In response to the abject failure of the market, Labour has committed itself to nationalising Britain’s water and railway systems. So deep is the ideological hold of free-market fundamentalism, that such a policy strikes many as archaic and regressive, regardless of the fact this is the presently the most economically rational option available, as the privatisation of natural monopolies such as water has lead to major inefficiencies and sky-rocketing prices.
The privatisation of natural monopolies such as water has lead to major inefficiencies and sky-rocketing prices.
Before answering how the nationalisation programme would be paid for, it’s helpful to understand why nationalisation of industries can be good for the economy and the public which rely on the services they provide.
Many key industries nationalised following the Second World War were natural monopolies. The most efficient number of firms providing the service is one. This is because fixed costs (business costs — such as water pipes — are constant, no matter how much of the good is produced) are so high, there is no sense in having any competition. A private natural monopoly could easily exploit its power and set higher prices for consumers.
Yet under Britain’s privatised water system, water bills have risen by 64%, compared to a 28% rise in average earnings over the past decade. In Scotland where the water industry has remained in public hands, there have been no price rises. Consumers living in a given area have no choice but to have their water provided by the single company controlling the local supply. Instead of fostering market competition, privatising water supplies has led to the creation of private monopolies (if living in South-East England, I can’t decide to take my custom to a provider in the North-East, for obvious reasons). Government control of natural monopoly prevents this exploitation of monopoly power and the massive inefficiencies it often leads to.
As of 2010, more than 3.3 billion litres of treated water (20% of the nation’s supply at the time) were lost through leaking pipes in England and Wales. This lost water would otherwise have met the needs of 21.5 million people.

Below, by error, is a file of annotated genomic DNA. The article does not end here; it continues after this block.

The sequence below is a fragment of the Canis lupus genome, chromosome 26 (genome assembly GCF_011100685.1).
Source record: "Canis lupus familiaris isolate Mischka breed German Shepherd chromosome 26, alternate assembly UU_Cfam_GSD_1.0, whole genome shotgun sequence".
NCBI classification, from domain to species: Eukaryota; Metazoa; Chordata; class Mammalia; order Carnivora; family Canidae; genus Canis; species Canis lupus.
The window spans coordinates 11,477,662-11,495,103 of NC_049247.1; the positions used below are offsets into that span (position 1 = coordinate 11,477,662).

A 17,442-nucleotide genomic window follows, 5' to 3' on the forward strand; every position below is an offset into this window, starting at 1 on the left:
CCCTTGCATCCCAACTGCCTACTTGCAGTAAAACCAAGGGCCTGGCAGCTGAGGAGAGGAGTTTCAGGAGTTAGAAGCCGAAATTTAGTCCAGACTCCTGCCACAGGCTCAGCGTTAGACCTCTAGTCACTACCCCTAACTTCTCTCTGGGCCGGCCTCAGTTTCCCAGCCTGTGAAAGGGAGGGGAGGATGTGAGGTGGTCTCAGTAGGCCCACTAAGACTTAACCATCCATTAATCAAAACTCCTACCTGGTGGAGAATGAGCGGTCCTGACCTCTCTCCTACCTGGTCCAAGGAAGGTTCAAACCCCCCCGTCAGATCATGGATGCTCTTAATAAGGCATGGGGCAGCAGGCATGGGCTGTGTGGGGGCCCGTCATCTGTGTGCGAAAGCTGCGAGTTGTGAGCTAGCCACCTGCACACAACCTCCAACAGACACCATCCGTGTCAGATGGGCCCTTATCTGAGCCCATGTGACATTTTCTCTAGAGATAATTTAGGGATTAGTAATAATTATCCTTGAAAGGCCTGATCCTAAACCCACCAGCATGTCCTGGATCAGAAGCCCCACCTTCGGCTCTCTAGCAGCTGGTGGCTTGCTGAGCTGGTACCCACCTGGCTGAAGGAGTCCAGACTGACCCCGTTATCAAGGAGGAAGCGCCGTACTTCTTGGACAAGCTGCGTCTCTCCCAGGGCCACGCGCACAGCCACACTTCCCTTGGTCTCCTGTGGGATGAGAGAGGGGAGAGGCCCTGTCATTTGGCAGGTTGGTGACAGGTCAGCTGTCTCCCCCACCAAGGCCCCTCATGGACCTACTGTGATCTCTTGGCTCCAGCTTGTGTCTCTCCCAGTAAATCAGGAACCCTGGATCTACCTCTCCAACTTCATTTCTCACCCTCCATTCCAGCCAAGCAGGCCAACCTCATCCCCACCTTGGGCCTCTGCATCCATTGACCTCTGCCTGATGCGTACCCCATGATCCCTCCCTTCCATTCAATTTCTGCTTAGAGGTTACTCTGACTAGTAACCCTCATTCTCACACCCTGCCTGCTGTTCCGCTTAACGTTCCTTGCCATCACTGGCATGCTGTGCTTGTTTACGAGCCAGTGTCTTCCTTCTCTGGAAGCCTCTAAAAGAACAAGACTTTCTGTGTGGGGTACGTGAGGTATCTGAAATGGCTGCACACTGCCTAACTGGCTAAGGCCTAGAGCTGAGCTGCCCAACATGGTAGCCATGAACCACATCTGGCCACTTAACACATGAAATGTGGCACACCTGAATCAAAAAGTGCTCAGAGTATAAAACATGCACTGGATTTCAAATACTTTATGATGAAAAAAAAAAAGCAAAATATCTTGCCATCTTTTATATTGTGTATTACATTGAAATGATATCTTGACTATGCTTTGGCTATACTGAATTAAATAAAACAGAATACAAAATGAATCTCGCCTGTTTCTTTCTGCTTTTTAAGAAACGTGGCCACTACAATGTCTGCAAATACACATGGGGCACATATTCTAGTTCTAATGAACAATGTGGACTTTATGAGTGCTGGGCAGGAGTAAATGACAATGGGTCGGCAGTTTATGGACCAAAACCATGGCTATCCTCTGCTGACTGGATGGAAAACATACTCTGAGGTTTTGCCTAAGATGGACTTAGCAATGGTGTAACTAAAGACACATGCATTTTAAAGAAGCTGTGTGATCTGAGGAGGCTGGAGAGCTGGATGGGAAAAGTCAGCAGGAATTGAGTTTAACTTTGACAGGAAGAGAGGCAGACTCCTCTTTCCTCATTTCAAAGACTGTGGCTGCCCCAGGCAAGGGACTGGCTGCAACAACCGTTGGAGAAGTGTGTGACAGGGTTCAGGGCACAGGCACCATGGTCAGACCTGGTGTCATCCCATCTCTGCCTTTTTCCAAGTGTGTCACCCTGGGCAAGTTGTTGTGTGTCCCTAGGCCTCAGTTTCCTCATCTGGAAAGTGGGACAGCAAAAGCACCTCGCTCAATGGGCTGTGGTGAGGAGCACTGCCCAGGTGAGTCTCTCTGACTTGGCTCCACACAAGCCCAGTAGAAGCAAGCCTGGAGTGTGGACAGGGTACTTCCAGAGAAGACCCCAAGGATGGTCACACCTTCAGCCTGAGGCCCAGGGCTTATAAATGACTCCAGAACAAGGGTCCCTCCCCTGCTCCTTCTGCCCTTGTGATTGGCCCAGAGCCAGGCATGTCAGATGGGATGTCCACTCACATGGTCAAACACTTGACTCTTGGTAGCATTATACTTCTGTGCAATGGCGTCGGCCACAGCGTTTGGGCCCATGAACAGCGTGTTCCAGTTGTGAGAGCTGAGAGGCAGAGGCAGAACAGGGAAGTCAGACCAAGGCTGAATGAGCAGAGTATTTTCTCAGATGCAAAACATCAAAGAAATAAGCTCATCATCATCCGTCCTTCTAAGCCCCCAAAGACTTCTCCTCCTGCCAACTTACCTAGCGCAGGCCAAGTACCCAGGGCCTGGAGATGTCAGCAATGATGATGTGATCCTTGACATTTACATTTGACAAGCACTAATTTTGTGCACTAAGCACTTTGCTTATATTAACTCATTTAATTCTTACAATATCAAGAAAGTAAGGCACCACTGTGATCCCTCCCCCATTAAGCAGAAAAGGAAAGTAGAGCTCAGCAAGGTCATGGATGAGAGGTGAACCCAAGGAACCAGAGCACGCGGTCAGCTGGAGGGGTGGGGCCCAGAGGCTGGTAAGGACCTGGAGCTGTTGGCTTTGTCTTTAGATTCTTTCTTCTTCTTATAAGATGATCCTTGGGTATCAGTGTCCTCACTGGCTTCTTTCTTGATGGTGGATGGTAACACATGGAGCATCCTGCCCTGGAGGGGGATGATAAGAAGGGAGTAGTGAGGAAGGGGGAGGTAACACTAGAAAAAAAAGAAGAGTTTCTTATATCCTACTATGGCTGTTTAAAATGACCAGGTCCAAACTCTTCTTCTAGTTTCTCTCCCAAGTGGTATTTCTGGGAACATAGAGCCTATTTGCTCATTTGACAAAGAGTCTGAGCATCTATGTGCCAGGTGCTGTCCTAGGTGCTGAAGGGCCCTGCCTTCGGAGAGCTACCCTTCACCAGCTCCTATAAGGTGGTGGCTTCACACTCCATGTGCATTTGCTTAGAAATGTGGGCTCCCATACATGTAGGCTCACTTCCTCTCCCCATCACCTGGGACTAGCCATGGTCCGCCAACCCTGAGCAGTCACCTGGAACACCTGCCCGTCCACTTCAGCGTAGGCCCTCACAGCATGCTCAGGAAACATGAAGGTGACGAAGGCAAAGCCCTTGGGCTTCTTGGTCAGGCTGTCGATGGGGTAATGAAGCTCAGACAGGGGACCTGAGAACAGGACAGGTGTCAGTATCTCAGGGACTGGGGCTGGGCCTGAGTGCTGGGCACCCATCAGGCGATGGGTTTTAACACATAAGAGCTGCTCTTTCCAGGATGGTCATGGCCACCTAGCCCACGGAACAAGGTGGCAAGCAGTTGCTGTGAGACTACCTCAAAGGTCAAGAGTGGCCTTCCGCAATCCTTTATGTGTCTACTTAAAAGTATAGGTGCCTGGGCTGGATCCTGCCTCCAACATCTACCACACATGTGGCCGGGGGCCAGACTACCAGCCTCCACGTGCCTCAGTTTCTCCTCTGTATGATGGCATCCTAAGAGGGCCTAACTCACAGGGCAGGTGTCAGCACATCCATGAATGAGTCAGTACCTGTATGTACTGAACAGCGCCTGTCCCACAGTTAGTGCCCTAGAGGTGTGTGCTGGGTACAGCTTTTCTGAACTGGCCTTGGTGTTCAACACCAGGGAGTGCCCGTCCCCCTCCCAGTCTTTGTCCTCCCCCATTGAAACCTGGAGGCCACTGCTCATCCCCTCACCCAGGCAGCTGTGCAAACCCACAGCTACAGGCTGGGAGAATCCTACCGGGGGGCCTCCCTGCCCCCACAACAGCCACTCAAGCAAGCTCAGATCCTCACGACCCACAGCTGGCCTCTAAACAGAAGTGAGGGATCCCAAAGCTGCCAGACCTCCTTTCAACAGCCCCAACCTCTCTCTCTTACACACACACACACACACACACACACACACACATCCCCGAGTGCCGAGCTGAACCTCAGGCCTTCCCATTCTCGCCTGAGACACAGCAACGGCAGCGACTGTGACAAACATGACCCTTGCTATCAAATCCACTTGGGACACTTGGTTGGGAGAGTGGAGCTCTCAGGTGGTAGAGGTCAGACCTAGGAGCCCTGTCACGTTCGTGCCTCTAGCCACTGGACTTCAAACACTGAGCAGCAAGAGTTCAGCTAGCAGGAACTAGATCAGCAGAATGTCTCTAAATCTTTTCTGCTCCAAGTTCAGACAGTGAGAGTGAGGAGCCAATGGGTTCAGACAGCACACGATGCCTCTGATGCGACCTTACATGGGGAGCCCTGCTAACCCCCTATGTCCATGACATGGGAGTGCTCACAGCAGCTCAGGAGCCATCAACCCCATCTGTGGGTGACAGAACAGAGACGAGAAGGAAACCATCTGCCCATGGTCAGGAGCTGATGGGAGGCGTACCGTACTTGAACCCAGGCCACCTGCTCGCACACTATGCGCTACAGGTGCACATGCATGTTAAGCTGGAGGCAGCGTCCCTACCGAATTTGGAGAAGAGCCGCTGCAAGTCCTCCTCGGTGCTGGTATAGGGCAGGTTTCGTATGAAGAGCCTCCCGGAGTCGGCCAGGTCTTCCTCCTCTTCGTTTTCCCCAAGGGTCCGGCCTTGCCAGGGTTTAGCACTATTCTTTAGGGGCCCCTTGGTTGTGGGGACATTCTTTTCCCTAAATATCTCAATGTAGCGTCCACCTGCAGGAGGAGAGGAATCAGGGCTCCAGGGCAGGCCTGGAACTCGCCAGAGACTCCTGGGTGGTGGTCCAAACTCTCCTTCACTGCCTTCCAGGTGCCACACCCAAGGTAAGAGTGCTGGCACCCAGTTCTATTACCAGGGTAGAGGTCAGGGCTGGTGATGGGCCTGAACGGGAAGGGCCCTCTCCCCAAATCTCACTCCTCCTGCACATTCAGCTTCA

Government control of natural monopoly prevents this exploitation of monopoly power and the massive inefficiencies it often leads to.
Externalities —These are the consequences of industrial or commercial activity affecting other parties, without this being reflected by market price. Think of the pollution every VolksWagen car produces, which is not reflected in the company’s share price. Instead the cost of these externalities are borne by society in terms of dealing with the health effects of pollution, upkeep of roads and environmental degradation caused by VolksWagen cars. VolksWagen faces no liability for any of these costs, or ‘externalities’.
Many nationalised industries have significant positive externalities. For example, public transport plays a key role in reducing pollution and congestion. A private firm would ignore the positive externalities, but a government run public transport system could invest in public transport to help improve the economic infrastructure.
Private companies controlling rail routes are legally obliged to focus their efforts on generating as much profit as possible for their shareholders. The level of profit gained often does not correlate with the quality and conditions of the service provided. This has resulted in crowded trains, ancient rolling stock and massive price hikes.